While there was evidence that two prior water leak incidents had occurred in 2007 and 2010, the trial judge was satisfied that the issues were addressed at the time, and the seller did not have any knowledge of more serious damage to the property’s foundation. As the seller did not know of the latent defects, he had no liability on the basis of breach of contract.
The buyers also claimed that during the showing of the home and in response to their inquiries, the seller represented that there had never been any flooding, there had been no leaking of the foundation, and no water issues with the property. They claimed that the seller was liable for negligent misrepresentation as a result.
The trial judge dismissed this portion of the claim due to the written entire agreement clause in the APS, which stated as follows: “This agreement, including any schedule attached hereto, shall constitute the entire agreement between the buyer and the seller. There is no representation, warranty, collateral agreement or condition, which affects this agreement other than as expressed herein.”
The buyers could not point to a representation or warranty in the APS dealing with the state of the foundation, water leakage or past flooding of the property, nor any other written representation by the seller outside of the APS.
In the absence of an entire agreement clause, the close relationship between buyers and sellers would be sufficient to hold the sellers responsible for any negligent representation. However, by signing the APS, the buyers specifically agreed to the entire agreement with no other representations. Since the alleged misrepresentations concerning water damage, condition of the foundation or flooding were not contained in the APS or some other document arising from it, the plaintiffs were without recourse. The action was therefore dismissed.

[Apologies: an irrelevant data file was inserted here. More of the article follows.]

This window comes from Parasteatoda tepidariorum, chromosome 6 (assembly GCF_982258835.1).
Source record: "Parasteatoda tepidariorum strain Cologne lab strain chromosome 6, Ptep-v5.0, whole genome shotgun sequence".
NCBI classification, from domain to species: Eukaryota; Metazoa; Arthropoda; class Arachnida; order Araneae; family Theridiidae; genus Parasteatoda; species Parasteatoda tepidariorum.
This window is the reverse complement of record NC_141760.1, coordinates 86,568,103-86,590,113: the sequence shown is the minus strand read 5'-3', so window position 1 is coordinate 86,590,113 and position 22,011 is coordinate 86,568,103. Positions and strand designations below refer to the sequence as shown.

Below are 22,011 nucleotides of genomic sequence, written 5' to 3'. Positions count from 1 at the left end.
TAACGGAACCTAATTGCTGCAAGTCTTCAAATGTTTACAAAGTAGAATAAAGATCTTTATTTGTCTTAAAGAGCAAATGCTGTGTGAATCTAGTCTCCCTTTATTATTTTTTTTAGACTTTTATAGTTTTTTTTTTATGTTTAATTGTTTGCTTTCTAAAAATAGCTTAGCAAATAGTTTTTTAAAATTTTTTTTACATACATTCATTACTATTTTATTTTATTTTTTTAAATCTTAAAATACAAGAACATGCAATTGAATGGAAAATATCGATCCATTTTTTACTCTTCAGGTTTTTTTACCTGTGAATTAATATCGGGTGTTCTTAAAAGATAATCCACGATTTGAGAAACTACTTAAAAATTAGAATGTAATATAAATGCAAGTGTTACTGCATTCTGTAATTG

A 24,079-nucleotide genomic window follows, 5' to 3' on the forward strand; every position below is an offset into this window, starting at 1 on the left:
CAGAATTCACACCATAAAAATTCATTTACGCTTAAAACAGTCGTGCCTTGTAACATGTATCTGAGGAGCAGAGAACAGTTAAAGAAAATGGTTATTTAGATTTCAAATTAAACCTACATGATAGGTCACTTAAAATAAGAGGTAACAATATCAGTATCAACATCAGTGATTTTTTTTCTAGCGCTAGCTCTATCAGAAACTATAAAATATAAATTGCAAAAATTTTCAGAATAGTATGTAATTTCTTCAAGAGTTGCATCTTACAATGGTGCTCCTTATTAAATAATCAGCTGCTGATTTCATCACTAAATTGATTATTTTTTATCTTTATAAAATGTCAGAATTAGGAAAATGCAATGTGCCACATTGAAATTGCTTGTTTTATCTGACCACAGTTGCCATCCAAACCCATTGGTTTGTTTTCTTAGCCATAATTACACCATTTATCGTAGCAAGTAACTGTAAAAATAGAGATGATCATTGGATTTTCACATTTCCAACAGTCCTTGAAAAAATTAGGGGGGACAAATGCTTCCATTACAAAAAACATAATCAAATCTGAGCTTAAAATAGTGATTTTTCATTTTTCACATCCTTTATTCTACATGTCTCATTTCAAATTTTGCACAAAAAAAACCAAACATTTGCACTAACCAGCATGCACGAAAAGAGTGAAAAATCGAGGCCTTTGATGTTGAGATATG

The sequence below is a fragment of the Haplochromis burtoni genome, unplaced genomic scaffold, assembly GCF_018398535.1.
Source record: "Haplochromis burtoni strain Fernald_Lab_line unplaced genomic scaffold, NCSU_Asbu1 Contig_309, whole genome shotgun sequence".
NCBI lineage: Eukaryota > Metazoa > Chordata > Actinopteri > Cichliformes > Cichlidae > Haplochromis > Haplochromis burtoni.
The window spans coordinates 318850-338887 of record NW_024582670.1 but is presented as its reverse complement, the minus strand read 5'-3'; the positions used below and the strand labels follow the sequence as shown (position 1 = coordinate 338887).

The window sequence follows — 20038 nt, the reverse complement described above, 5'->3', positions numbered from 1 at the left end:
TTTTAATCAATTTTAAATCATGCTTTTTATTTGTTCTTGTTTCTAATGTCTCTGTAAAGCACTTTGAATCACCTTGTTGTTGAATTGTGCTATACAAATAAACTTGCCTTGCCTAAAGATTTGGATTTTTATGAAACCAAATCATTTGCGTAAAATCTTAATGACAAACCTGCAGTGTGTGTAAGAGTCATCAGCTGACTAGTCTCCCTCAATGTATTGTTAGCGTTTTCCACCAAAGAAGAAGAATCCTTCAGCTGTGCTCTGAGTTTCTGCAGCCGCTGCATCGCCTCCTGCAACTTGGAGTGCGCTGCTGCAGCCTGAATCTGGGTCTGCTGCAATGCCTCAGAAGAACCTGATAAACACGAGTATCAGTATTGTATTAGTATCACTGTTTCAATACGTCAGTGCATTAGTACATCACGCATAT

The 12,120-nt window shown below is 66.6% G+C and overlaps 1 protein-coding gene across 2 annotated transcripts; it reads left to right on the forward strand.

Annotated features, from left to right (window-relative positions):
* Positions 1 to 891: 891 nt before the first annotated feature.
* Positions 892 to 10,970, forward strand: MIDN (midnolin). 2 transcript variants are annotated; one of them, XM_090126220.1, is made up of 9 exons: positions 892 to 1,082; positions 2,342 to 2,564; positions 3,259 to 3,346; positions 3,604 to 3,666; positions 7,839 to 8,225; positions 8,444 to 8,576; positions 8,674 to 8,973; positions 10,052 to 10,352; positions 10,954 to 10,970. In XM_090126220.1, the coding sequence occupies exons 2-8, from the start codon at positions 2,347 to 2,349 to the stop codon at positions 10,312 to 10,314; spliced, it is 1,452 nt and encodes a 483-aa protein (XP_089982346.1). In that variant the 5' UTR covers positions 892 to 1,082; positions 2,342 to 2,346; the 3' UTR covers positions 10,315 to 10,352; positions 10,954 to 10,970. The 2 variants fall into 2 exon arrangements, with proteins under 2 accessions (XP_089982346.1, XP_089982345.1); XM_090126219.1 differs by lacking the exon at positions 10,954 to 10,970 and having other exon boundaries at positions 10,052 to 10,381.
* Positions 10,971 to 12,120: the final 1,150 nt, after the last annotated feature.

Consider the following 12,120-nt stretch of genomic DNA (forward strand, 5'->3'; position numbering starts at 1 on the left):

The decision illustrates the perils of not conducting a thorough home inspection before entering into a binding APS. However, it is not clear that a standard home inspection would have uncovered the foundation issues at the time of the purchase. The buyers do not appear to have claimed that the seller engaged in fraudulent misrepresentation concerning the deficiencies, which might have negated the effect of the entire agreement clause in the APS.
The trial judge noted that he was not without sympathy for the buyers, who certainly did not expect to find themselves in a home with significant structural deficiencies. However, the issue is not one of sympathy or loss but liability on the part of the seller.
At the end of the day, the buyers were simply not able to prove that it was more likely than not that the seller was aware of the issues that they discovered after closing.
James Cook is a partner at Gardiner Roberts in Toronto and has been with the firm since he articled there in 2002. As a litigator in the firm’s Dispute Resolution Group, he has experience in a broad range of commercial, real estate and professional liability litigation. Phone 416-865-6628; email firstname.lastname@example.org. This article is provided for educational purposes only and does not necessarily reflect the views of Gardiner Roberts LLP.